Tag Archives: John Bohannon

Science (magazine) investigates Sci-Hub (a pirate site for scientific papers)

Sci-Hub, a pirate website for scientific papers, and its progenitor, Alexandra Elbakyan, have generated a couple of articles and an editorial in Science magazine’s latest issue (April 28, 2016?). An April 29, 2016 article by Bob Yirka for phys.org describes one of the articles (Note: Links have been removed),

A correspondent for the Science family of journals has published an investigative piece in Science on Sci-Hub, a website that illegally publishes scholarly literature, i.e. research papers. In his article, John Bohannon describes how he made contact with Alexandra Elbakyan, the founder of what is now the world’s largest site for pirated scholarly articles, data she gave him, and commentary on what was revealed. Bohannon has also published another piece focused exclusively on Elbakyan, describing her as a frustrated science student. Marcia McNutt, Editor-in-Chief of the Science Family also weighs in on her “love-hate” relationship with Sci-Hub, and explains in detail why she believes the site is likely to cause problems for scholarly publishing heading into the future.

An April 28, 2016 American Association for the Advancement of Science (AAAS) news release provides some detail about the number of downloads from the Sci-Hub site,

In this investigative news piece from Science, contributing correspondent John Bohannon dives into data from Sci-Hub, the world’s largest pirate website for scholarly literature. For the first time, basic questions about Sci-Hub’s millions of users can be answered: Where are they and what are they reading? Bohannon’s statistical analysis is based on server log data supplied by Alexandra Elbakyan herself, the neuroscientist who created Sci-Hub in 2011. After establishing contact with her through an encrypted chat system, Bohannon and Elbakyan worked together to create a data set for public release: 28 million Sci-Hub download requests going back to 1 September 2015, including the digital object identifier (DOI) for every paper and the clustered locations of users based on their Internet Protocol address. In his story, Bohannon reveals that Sci-Hub usage is highest in China with 4.4 million download requests over the 6-month period, followed by India and Iran. But Sci-Hub users are not limited to the developing world, he reports; the U.S. is the fifth largest downloader and some of the most intense Sci-Hub activity seems to be happening on US and European university campuses, supporting the claim that many users could be accessing the papers through their libraries, but turn to Sci-Hub for convenience.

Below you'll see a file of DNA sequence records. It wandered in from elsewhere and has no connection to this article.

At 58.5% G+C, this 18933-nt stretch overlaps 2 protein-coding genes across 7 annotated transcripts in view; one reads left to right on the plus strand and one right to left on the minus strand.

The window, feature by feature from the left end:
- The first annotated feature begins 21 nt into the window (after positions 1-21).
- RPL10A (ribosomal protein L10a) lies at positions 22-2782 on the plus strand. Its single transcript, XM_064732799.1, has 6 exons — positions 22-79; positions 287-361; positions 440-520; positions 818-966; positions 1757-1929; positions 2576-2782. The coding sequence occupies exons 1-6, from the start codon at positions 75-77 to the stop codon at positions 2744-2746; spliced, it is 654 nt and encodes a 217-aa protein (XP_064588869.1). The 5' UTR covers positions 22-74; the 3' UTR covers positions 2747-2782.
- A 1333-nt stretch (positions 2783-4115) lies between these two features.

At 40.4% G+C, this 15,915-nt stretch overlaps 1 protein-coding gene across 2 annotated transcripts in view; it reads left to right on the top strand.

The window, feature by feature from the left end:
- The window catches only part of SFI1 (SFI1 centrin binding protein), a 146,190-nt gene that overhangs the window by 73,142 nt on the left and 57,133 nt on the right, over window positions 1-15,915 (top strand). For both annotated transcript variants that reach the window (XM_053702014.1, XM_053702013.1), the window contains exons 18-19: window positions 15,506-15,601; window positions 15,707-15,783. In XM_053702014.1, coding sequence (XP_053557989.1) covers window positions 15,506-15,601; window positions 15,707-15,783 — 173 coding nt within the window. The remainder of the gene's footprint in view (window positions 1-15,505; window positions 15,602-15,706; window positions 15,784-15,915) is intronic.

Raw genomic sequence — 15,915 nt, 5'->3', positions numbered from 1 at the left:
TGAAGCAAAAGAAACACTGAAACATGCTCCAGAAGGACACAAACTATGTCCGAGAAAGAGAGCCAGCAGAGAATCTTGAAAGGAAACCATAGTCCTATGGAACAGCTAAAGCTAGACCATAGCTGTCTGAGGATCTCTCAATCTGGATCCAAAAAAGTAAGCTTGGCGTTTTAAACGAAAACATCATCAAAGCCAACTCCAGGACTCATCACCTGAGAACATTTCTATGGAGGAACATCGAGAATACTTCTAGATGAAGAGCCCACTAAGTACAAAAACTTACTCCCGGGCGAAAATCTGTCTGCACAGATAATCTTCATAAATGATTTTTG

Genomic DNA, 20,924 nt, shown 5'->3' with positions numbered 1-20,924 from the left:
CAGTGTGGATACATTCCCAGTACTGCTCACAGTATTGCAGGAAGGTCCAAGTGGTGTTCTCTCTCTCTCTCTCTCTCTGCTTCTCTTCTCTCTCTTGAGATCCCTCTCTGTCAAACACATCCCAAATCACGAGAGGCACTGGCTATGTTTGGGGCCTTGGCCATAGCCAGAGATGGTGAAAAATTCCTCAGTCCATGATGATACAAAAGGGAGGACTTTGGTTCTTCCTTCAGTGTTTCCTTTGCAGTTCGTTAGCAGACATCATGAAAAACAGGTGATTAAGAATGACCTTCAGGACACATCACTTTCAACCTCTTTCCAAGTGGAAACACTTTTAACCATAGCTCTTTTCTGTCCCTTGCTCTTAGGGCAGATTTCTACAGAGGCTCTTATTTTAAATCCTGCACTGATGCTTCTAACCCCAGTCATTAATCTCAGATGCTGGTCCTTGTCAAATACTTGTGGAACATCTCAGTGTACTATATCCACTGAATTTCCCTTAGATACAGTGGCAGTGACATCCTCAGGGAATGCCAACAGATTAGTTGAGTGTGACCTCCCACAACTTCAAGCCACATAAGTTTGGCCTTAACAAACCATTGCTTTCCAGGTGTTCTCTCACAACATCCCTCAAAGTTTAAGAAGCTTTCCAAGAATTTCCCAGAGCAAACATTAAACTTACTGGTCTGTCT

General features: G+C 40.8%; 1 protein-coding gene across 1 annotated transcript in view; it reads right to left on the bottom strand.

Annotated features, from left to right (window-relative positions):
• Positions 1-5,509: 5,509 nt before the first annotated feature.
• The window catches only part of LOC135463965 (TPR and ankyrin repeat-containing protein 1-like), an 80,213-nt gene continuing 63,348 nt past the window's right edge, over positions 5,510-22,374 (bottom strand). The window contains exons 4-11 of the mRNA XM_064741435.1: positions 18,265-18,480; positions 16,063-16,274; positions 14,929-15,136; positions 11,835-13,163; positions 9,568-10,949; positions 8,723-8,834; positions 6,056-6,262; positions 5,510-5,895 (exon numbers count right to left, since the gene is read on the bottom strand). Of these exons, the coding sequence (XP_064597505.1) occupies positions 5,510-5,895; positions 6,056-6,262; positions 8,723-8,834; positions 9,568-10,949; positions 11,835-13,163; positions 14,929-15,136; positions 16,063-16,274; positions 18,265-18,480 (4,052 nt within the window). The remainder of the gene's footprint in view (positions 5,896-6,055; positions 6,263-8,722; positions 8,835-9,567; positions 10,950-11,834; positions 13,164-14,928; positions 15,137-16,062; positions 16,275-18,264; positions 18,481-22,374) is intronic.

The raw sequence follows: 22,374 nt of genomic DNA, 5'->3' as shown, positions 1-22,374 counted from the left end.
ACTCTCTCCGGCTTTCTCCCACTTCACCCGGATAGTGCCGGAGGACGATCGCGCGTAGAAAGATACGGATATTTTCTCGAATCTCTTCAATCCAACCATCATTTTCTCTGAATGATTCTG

Bohanon’s piece appears to be open access. Here’s a link and a citation,

Who’s downloading pirated papers? Everyone by John Bohannon. Science (2016). DOI: 10.1126/science.aaf5664 Published April 28, 2016.


The analysis of the data is fascinating but I’m not sure why this is being billed as an ‘investigative’ piece. Generally speaking I would expect an investigative piece to unearth new information which has likely been hidden. At the very least, I would expect some juicy inside information (i.e., gossip).

Bohannon certainly had no difficulty getting information (from the April 28, 2016 Science article),